I can rarely think of a city election I have been less enthusiastic about.
In most years, Mike’s analysis of lawn signs is a highlight of the political season; this year, it’s the only highlight.
We live in a city where lack of a web presence is par for the course for many politicians, and where many incumbents’ list of accomplishments reads like a combination of the city manager’s self-evaluation and the average day of a DPW customer service rep.
You can vote for up to six at-large City Council candidates, and up to six School Committee candidates. You can vote for one mayoral candidate and one district council candidate.
You can leave as many spots on your ballot blank as you wish; you can vote for one candidate or no candidates.
The way our city charter was written, write-in votes are not allowed, so, sadly, “Screw it, I’m voting for Nicole Apostola” is not an option for anyone.
And after you’ve voted, please consider completing this short survey about Worcester elections. [Note that you do not need to complete any questions on the survey, especially about address, if you don’t wish to].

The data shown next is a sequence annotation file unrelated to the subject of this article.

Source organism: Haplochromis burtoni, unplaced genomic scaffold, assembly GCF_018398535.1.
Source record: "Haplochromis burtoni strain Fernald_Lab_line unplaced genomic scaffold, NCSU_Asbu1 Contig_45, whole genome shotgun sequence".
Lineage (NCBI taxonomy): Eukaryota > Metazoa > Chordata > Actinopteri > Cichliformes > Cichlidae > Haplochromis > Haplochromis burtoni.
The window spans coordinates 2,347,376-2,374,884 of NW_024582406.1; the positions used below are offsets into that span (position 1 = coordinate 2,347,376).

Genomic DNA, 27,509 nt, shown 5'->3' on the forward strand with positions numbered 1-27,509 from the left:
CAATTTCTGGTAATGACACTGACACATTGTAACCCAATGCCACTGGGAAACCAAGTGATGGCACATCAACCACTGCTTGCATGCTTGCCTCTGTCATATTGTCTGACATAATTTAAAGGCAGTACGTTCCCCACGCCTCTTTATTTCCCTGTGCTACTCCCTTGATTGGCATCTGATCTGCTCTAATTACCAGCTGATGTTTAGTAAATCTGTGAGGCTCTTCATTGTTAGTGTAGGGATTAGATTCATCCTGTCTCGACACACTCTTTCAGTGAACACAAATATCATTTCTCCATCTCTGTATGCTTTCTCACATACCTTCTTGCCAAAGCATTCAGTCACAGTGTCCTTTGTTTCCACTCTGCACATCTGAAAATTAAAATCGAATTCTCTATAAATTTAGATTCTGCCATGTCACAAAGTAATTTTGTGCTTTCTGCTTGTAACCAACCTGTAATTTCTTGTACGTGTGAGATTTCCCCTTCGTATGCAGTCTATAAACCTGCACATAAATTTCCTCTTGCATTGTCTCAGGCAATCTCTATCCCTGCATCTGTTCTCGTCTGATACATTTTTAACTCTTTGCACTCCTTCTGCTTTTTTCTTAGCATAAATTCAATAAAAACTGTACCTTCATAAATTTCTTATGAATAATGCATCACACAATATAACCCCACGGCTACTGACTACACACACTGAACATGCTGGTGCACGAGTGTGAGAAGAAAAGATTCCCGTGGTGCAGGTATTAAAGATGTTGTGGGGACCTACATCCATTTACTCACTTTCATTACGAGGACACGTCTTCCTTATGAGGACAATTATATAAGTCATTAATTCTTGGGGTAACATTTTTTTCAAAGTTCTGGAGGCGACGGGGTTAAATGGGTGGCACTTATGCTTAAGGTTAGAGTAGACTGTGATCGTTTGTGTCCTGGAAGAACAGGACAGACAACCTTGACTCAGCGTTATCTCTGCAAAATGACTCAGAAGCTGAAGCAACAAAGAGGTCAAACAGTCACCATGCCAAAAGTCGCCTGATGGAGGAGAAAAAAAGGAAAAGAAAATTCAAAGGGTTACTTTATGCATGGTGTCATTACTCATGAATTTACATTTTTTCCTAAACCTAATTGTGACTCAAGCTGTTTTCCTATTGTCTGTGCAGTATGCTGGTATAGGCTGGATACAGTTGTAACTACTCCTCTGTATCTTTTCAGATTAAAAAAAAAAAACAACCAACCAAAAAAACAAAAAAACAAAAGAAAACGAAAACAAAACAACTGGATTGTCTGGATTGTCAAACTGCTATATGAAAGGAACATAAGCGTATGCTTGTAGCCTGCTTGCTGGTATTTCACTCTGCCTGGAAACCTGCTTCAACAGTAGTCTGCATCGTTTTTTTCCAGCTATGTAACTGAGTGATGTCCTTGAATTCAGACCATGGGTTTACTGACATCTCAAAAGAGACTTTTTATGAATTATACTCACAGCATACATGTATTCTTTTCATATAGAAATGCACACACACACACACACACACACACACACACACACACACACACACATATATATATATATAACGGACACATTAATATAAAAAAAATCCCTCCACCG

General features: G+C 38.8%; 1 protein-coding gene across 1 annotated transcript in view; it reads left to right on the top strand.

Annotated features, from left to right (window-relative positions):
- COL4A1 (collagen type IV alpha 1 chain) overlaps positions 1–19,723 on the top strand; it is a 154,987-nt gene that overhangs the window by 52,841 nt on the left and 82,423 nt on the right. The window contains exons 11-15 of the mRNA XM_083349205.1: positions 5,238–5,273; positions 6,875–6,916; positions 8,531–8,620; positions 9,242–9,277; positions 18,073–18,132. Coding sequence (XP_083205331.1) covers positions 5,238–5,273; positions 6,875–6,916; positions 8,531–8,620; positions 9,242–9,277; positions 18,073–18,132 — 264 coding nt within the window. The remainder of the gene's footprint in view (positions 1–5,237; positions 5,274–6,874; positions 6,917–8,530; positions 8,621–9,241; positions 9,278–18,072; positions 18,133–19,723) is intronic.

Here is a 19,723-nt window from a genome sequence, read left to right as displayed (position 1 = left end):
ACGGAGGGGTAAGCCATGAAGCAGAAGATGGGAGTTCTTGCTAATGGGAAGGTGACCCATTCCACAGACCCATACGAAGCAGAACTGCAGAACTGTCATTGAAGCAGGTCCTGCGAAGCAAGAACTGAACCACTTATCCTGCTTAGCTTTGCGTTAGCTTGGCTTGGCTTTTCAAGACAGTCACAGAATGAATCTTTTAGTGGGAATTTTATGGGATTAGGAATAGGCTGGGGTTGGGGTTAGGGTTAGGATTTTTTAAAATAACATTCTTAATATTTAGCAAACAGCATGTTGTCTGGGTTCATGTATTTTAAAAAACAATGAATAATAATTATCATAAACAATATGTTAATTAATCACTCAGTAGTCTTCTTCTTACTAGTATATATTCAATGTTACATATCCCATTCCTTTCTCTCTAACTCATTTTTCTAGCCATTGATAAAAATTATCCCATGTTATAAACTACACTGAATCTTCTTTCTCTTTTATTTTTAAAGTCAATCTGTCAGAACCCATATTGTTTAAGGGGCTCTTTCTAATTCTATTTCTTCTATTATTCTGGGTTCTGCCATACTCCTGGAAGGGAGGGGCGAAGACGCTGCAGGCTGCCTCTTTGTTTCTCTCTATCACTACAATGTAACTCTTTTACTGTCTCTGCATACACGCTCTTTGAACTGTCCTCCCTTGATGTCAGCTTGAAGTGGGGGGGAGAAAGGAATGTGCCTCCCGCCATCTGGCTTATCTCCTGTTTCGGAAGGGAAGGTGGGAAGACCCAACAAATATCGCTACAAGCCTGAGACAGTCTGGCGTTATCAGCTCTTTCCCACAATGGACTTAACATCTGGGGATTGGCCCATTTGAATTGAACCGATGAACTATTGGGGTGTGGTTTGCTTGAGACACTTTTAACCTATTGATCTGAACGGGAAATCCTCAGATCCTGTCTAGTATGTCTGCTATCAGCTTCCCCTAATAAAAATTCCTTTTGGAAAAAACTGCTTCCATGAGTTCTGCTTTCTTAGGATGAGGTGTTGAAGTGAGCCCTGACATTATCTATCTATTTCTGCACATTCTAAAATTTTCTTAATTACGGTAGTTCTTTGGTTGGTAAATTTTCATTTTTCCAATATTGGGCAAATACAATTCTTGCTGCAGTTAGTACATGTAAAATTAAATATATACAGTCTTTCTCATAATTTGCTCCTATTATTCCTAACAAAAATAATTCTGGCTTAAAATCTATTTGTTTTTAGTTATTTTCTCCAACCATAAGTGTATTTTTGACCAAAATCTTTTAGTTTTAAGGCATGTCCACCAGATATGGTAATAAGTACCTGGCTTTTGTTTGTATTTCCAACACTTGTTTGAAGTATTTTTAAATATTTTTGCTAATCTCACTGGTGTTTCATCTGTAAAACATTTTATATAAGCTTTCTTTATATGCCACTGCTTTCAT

I’m not much given to endorsements on this blog. If you read this blog, chances are you live in Worcester, you’re a voter, and you’re probably better-informed than I am.
Which means you’re voting for Tracy O’Connell Novick, who is thoughtful, hardworking, and a great advocate for students and teachers.
After the break in this post is every piece of political ephemera I’ve been able to get my hands on or cajole someone into scanning for me. Enjoy!
Mike Germain, second mailing, targeted to Webster Square; note that State Rep Binienda appears unable to decide who stood beside him to stop the “PIP Shelter” from coming to Webster Square, as he previously let us know it was Bill Eddy:
And in case you’d like to compare his 2013 mailing to previous ones, here are the mailings from 2011 and 2009:
(And if you’re interested in political mailings from 2011, I posted some of what I received in the mail that year.)